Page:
LVM thin pools are great. I love them. They offer a great deal of flexibility especially combined with autoextend functionality. The idea is to keep your pools as small as possible and let them autoextend whenever needed. So if the pool is always as small as possible, why do you need to shrink it?Read More »How to shrink your LVM2 thin pool manually (if you are adventurious)
Preface As a homeserver I run an Orange Pi PC which is powerful enough for my purposes. It runs some basic services such as a… Read More »Debian armhf kernels in QEMU via U-Boot
Recently I stumbled across this post by Mark Osborne. Using this method, it is relatively easy to use the USI in the ATtiny to accomplish… Read More »Incredibly fast baud rates using USI UART for ATtiny
As I frequently reinstall my OS (for various reasons) but in the mean time I still want to be able to access my old OS for daily use, I do a lot resizing of filesystems and partitioning of my hard disk. When the time has come to use the new OS installation as a daily driver, I like to reclaim my old OS space so I can have all the space available.Read More »Convert an existing Linux file system to LVM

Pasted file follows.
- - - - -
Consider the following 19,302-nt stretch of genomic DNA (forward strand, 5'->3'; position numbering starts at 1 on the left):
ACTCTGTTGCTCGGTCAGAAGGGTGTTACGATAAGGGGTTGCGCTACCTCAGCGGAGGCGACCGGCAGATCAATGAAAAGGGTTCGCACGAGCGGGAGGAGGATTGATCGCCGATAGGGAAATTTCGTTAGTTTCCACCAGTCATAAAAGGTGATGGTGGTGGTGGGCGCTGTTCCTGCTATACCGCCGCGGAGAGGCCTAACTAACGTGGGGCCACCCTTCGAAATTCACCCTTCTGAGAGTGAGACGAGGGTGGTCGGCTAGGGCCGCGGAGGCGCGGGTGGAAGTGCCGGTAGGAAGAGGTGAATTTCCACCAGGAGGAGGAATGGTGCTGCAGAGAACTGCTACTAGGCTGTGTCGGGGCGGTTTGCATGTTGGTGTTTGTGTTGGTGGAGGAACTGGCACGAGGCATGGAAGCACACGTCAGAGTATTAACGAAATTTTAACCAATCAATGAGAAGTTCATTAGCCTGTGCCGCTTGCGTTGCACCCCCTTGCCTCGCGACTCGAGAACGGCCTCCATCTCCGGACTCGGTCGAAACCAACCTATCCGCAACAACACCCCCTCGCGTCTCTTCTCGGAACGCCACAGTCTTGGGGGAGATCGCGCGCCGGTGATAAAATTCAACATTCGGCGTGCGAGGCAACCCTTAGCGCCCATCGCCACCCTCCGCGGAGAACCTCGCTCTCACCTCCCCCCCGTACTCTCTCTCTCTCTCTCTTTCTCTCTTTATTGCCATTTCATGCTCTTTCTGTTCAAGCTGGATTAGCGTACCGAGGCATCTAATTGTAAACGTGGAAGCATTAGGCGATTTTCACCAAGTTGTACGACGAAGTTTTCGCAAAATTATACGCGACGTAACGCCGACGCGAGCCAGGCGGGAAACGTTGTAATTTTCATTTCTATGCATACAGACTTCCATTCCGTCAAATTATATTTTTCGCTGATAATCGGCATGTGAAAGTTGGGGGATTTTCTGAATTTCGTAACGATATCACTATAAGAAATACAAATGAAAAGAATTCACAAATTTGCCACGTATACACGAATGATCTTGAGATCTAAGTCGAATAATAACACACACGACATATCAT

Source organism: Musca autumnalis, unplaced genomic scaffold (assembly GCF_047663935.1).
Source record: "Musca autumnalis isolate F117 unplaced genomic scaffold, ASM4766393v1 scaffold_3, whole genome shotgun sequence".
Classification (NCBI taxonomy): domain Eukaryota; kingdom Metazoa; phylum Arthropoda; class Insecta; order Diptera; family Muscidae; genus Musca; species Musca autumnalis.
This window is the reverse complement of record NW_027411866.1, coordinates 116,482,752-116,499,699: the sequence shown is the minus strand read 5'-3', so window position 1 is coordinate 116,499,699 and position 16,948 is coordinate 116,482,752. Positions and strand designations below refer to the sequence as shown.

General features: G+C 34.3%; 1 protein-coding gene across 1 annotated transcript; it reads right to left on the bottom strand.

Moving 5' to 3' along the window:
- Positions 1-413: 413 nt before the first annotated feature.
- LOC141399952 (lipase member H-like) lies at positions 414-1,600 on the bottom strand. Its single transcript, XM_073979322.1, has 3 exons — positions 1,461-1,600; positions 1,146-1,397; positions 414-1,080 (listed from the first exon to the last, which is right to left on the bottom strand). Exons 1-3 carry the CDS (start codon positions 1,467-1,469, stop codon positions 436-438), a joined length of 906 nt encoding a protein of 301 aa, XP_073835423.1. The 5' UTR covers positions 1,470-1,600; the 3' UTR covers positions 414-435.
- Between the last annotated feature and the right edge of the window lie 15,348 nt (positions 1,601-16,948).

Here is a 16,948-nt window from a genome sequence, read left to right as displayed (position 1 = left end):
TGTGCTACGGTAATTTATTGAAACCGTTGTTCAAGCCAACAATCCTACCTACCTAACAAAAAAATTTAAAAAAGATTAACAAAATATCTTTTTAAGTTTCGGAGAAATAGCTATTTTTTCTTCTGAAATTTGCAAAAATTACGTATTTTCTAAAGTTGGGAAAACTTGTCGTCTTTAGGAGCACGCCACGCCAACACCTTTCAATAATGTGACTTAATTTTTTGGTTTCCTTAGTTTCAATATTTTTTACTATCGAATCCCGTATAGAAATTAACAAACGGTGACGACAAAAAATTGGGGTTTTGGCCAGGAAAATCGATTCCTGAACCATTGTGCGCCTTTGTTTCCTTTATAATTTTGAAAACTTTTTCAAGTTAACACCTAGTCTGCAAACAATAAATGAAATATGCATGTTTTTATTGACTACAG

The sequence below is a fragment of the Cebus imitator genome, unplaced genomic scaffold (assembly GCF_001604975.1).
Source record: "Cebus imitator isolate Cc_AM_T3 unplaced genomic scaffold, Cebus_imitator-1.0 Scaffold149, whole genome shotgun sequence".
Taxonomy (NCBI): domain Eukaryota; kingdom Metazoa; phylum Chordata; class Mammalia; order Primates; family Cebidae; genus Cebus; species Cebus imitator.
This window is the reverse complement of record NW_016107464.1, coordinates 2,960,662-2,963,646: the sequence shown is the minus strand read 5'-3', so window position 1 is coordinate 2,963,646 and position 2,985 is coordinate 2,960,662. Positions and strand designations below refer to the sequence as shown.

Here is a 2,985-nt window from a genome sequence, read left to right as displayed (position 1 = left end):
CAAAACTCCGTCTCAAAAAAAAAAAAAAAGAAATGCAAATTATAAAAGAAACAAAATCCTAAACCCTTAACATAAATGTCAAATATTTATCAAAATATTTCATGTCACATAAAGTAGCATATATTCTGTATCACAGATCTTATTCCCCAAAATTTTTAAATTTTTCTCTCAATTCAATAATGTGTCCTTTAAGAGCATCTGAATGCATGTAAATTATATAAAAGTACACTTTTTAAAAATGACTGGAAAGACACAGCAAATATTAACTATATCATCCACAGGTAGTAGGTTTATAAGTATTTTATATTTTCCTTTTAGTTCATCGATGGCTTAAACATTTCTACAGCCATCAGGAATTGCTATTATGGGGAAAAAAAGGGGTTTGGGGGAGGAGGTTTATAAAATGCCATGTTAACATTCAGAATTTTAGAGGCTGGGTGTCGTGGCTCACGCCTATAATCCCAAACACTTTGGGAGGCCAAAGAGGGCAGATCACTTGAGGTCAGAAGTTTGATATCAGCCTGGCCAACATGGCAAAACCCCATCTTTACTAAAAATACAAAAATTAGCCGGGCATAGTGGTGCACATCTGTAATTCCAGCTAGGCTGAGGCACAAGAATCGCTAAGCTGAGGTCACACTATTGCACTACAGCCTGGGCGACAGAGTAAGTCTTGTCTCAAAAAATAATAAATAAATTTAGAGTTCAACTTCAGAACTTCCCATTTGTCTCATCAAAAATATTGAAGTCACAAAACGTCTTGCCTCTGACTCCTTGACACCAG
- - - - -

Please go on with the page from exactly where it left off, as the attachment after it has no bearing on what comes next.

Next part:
In every modern home nowadays, there are at least one or more home automation devices. Probably the most used kind of devices are smart thermostats. Often energy companies have there own devices which you can buy with a discount if you take a contract with them as well. There are also some standalone devices from third parties available on the market. Regardless of which device you choose, they all have roughly the same benefits over a standard thermostat: controlling the temperature when away from home, detecting if someone is actually at home and the overall ease of programming.Read More »Reverse engineering the Essent E-thermostaat
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